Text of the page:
Hong Kongers who were born after the end of British rule in 1997 are not eligible, meaning that in effect, many of the city’s young student activists who are most at risk of arrest under the new law cannot take advantage of the British offer.
The announcement came hours after China imposed a sweeping new national security law in Hong Kong that Britain calls a flagrant breach of China’s international obligations and a “clear and serious violation” of the Sino-British Joint Declaration.
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That treaty paved the way for Hong Kong’s handover from British to Chinese rule in 1997, and was supposed to guarantee at least 50 years of Western-style rule of law and civil liberties for the city under a “One Country, Two Systems” principle until 2047.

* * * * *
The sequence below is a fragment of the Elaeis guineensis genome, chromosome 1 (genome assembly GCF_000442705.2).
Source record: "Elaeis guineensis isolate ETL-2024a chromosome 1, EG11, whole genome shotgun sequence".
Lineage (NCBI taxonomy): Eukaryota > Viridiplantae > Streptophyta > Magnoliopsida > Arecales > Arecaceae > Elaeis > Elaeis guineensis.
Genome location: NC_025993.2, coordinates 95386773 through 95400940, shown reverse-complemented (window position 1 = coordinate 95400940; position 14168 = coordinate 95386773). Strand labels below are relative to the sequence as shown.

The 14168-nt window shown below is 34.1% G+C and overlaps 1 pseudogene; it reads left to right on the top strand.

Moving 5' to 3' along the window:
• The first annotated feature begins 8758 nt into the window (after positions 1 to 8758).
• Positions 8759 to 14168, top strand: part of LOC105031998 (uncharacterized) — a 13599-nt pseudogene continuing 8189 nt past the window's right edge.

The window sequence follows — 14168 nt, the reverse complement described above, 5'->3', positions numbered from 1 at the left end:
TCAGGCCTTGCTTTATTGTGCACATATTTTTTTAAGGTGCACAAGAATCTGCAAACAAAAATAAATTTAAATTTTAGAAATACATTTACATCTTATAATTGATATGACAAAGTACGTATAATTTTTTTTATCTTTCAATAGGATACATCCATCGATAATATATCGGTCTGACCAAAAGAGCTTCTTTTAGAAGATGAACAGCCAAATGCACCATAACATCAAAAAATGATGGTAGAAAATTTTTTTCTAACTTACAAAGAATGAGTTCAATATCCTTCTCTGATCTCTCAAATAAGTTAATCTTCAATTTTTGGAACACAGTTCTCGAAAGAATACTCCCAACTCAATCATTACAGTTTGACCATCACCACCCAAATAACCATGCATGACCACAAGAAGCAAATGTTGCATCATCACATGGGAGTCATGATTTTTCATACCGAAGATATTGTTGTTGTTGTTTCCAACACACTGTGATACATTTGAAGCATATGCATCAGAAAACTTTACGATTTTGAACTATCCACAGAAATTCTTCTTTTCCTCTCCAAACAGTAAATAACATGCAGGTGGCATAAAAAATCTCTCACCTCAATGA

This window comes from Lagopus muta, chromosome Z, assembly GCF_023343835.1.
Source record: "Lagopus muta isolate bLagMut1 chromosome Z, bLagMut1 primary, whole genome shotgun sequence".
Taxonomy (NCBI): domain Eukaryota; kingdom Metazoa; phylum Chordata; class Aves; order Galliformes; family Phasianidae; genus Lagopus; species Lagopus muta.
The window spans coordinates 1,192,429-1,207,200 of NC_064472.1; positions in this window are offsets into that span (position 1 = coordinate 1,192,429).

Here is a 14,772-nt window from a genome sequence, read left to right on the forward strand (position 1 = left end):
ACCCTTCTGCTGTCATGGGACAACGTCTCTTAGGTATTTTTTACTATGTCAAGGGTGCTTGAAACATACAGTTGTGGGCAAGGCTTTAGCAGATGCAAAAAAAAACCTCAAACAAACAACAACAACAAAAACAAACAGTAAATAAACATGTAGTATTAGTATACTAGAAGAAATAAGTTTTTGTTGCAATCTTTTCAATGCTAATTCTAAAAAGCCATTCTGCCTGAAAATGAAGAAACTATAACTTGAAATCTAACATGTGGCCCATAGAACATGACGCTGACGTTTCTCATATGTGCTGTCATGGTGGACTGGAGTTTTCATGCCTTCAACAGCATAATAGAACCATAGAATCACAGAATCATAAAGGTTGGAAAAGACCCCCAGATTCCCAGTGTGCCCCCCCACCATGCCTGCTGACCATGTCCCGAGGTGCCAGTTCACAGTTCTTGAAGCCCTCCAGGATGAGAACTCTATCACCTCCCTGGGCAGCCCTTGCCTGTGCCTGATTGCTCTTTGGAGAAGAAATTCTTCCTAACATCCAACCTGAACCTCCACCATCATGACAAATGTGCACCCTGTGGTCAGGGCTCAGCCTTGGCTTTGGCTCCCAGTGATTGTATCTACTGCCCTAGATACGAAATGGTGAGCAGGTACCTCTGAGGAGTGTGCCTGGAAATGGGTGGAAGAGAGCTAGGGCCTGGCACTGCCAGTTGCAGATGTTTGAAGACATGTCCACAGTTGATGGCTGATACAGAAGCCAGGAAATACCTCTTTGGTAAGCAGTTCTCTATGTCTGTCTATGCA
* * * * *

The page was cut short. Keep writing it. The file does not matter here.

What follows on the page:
Chinese officials have in the past referred to the treaty as a “historical document,” a claim that Britain strongly rejects.
“The prime minister and the government are crystal clear that the United Kingdom will keep its word,” Mr. Raab said. “We will live up to our responsibilities to the people of Hong Kong.”
China’s government and pro-Beijing activists in Hong Kong condemned what they called foreign meddling in the territory’s affairs on Thursday as countries moved to offer Hong Kongers refuge and impose sanctions on China over a new security law.
Chinese foreign ministry spokesman Zhao Lijian said no amount of pressure from external forces could “shake China’s determination and will to safeguard national sovereignty and Hong Kong’s prosperity and stability.”